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Caveat lector


1 December 1998

Read on: Close enough for government reporting

Synopsis: Standards of scholarship also slid when the Times reviewed perjury convicts.

In Truth, Even Little Lies Are Sometimes Prosecuted
William Glaberson, The New York Times, 11/17/98


William Glaberson really thought he had it--proof that people are locked up in jail for perjury like what Vile Clinton did:

GLABERSON: [Our] review of perjury cases also shows that, although lies about sex are rarely the subject of perjury prosecutions, there are precedents that come quite close to the accusations against Mr. Clinton.

Finally! The analysts purposefully settled themselves in, preparing to do some real learning. Apparently, the great Times had now sniffed out the perjury perps whose conduct was “quite close” to Vile Clinton’s!

But wouldn’t you know it? Upon some reflection, the cases aren’t at all what Vile did. Here’s the first of two cases that Glaberson cites--the case of Pam Parsons, convicted of perjury “for her testimony in a civil libel lawsuit she had filed against Sports Illustrated” in 1984:

GLABERSON: The magazine reported that she had had a lesbian relationship with at least one team member and recruited players “with sex in mind.” Ms. Parsons and the player testified, denying, among other things, that they had frequented a lesbian bar. The jury in the libel case decided for the magazine. Then, the women were indicted for perjury. Both pleaded guilty.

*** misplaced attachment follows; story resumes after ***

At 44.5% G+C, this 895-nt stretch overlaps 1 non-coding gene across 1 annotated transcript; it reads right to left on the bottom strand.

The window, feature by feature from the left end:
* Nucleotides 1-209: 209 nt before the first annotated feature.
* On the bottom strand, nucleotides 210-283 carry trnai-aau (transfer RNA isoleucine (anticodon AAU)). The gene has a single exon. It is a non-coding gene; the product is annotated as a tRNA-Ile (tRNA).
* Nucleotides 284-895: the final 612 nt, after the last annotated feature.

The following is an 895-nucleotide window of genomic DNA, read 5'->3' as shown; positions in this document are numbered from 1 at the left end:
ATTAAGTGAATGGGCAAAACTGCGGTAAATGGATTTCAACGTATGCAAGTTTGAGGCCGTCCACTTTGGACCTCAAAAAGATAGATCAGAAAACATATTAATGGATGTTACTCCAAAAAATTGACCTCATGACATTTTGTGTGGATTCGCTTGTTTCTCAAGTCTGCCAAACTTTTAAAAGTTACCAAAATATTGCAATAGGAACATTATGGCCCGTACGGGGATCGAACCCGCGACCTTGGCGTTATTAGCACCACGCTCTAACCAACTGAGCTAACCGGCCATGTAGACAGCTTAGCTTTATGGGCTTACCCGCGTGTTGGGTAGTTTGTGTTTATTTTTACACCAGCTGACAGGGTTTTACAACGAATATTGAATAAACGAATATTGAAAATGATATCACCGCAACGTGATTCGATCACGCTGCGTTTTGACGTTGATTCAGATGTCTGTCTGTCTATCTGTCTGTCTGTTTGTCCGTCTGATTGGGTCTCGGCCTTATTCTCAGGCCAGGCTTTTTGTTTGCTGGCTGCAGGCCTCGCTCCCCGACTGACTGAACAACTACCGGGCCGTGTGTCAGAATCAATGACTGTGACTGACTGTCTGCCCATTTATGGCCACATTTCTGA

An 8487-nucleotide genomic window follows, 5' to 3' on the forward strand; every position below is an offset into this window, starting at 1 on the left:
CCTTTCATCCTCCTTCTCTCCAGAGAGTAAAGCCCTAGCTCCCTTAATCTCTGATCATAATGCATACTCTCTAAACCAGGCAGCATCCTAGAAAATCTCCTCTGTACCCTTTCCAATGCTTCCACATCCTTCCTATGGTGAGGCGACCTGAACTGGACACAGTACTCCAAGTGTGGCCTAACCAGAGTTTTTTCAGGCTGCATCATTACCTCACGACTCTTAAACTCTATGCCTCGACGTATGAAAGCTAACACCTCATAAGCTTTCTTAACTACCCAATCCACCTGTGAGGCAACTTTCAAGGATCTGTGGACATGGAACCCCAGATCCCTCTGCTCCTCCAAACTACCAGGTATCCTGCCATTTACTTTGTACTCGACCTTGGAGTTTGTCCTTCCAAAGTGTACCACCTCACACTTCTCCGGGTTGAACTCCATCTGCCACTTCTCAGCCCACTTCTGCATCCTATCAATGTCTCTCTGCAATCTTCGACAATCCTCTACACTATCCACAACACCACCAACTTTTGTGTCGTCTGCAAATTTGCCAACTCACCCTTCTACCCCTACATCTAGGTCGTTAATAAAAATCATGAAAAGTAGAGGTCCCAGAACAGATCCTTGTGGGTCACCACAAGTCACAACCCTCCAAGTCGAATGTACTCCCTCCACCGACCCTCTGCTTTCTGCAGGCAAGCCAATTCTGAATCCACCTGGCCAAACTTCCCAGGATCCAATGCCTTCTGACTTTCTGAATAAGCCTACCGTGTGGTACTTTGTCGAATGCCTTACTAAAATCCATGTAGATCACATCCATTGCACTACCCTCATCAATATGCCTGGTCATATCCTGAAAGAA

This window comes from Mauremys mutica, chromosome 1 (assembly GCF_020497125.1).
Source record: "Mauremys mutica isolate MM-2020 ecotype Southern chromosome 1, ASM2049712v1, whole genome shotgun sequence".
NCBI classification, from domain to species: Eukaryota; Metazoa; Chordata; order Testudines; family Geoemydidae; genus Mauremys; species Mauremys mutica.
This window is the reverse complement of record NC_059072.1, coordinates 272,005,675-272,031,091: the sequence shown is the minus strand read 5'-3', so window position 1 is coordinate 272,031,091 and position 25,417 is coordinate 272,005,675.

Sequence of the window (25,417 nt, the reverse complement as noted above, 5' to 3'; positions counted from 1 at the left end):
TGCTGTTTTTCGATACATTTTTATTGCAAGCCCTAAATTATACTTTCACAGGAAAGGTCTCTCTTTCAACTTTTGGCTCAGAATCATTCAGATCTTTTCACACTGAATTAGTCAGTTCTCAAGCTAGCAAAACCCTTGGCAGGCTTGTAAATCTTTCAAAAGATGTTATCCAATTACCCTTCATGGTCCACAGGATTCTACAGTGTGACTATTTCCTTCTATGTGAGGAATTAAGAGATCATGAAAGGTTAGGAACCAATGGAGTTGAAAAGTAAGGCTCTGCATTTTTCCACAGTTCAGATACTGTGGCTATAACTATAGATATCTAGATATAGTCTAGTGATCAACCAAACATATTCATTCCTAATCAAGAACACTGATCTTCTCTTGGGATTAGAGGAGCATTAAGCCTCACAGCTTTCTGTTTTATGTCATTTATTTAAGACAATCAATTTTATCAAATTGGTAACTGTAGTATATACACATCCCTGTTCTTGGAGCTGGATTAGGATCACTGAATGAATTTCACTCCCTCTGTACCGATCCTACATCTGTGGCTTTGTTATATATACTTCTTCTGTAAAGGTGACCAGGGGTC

Glaberson’s narration is a bit disjointed. But, sifting through the jumbled prose--hey, good enough for condemning a president!--we gather that Parsons responded to a truthful magazine article by suing the magazine in a perjurious way. If this sounds anything at all like what Vile Clinton may have done, please report to a drug treatment center.

And who was the second perj perp whom Glaberson found? Here we go again--Barbara Battalino, who had lied about professional misconduct that she had committed, conduct that had been the direct issue at question in the lawsuit in which she had lied.

Clinton ain’t exactly accused of that either. He’s accused of lying about a tangential matter, involving Monica Lewinsky, in a case concerning alleged conduct with Paula Jones. Does Battalino’s conduct “come quite close” to Clinton’s? It’s a closer fit than the absurd Parsons case. But it’s not what you’d call a real match.

To the Times, the fact that they could dig up two cases like this, going all the way back to 1984, meant that cases like Clinton’s do so go to trial. To us it seemed to say quite the opposite--you can look and look as hard as you want, and no one seems to be sitting in jail for the thing that Vile Bill may have done.

Nope. Battalino, and certainly Parsons, don’t “come quite close” to what Clinton may have done. But it’s close enough for government work, and close enough for page one of the Times.